“The shortest route to Big Horn Peak is steep and steady, but full of great features and ample views.
— Jake Bramante
Birding · River/Creek · Views · Wildflowers · Wildlife
Sheep hunting season occurs in September. Area is open, but be aware of hunters in the area.
Start at the signed trailhead off of Hwy 191. The trail begins in the trees and climbs up to smaller meadows overlooking the creek. It continues to follow Black Butte Creek in a steady climb, rarely ever losing elevation and bouncing back and forth between meadows and older stands of trees.
It crosses over the creek and begins to climb up the switchbacks on one of Big Horn Peak's ridges. The trail bounces through open meadows and a variety of stands of trees depending upon the slope's aspect. Views are intermittent, but when they open up, they are great as the surrounding terrain is full of hills and mountains. Keep an eye out to the north on King Butte's gray, gnarly face for brown, petrified trees.
As you switchback up the mountain, the trail gets steeper through an old burn. Keep an eye out for bighorn sheep through this area. Eventually, the trail breaks out onto the grassy slopes of Big Horn Peak and dissolves. Continue up to the summit, following posts with markers on them and enjoy the amazing views.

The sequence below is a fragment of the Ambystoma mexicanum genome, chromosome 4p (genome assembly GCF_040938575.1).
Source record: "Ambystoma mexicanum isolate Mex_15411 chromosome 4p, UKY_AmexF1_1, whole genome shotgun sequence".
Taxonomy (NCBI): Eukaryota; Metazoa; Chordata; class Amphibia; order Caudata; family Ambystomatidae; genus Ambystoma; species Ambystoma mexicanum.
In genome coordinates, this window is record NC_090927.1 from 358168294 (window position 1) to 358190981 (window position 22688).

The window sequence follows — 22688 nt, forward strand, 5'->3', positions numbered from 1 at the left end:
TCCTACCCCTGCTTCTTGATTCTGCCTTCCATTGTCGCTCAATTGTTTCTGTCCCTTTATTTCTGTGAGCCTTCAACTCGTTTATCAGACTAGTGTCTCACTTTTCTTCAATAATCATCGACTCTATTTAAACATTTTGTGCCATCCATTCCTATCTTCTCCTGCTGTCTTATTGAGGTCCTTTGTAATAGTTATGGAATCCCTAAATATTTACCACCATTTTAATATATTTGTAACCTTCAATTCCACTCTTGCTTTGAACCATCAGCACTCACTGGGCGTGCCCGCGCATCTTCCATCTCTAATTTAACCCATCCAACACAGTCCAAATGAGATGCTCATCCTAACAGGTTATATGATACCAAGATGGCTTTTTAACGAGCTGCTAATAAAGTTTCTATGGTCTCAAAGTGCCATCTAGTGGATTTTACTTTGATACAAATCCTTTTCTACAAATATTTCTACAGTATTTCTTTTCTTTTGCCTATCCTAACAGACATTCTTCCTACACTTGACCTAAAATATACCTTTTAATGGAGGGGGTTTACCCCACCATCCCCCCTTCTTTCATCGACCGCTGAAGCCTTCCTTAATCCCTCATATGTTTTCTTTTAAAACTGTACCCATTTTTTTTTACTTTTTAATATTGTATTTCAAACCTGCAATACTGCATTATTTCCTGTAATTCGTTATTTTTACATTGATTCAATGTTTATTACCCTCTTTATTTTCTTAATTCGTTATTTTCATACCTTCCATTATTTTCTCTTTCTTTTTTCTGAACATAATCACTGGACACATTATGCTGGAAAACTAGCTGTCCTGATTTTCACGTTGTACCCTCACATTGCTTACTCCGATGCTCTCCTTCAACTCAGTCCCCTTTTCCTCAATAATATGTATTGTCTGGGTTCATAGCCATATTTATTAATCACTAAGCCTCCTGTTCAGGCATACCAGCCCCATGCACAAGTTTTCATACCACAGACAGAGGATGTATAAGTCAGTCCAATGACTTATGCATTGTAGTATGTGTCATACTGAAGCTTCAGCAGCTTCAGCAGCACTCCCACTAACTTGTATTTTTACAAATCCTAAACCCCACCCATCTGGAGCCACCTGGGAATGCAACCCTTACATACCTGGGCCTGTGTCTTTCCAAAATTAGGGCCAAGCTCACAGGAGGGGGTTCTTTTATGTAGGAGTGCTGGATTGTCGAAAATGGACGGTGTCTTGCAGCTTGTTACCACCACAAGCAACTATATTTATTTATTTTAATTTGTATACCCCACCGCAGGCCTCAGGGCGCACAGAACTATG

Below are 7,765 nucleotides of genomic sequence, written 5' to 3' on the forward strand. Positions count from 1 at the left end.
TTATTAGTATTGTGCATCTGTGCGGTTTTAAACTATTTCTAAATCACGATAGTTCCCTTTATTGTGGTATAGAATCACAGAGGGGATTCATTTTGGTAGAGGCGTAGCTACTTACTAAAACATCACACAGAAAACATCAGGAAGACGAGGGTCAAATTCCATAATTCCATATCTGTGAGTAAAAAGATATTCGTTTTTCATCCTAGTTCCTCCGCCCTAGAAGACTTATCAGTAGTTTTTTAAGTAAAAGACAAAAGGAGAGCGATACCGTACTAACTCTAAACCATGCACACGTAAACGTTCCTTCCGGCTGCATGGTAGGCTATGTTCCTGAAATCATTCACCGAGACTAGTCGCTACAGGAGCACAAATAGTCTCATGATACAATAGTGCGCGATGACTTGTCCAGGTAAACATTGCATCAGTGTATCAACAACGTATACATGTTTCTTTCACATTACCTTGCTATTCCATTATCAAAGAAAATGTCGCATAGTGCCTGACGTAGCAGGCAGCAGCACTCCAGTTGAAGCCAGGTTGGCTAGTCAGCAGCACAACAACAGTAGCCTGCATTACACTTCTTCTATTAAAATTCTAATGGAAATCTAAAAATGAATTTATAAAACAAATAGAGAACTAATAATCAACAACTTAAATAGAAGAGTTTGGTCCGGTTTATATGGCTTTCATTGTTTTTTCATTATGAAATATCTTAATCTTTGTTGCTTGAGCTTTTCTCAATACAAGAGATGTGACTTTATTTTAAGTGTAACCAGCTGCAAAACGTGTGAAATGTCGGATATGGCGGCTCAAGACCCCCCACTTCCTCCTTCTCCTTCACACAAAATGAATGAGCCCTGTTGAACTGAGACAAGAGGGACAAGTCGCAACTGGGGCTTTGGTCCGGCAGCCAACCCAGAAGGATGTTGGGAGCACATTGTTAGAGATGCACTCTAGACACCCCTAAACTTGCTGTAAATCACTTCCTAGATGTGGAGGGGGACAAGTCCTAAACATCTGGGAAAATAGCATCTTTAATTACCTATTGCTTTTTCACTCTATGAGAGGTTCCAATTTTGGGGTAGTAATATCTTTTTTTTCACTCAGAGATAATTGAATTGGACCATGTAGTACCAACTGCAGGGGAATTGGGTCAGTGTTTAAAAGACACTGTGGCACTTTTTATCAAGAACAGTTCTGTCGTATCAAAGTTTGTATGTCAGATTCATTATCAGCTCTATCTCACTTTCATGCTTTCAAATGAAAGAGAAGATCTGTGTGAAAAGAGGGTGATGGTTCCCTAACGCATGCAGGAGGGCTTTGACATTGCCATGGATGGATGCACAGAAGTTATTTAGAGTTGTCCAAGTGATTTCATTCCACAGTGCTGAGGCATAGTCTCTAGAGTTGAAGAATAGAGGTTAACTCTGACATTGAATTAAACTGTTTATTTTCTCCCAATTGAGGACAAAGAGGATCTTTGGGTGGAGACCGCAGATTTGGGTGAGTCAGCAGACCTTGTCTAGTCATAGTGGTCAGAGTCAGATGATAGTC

Turn around for an out-and-back or follow the Sky Rim Trail
for more views.
This content was created by Jake Bramante of Hike 734. Visit hike734.com
for more expert Yellowstone content and maps that help you decide which trail to hike.
Flora & Fauna
Flowers in the meadows and forest are great. Forest birds are plenty as are chipmunks and squirrels. Bighorn sheep are frequently seen and the non-native mountain goats can be seen along the steep cliff faces of Big Horn Peak.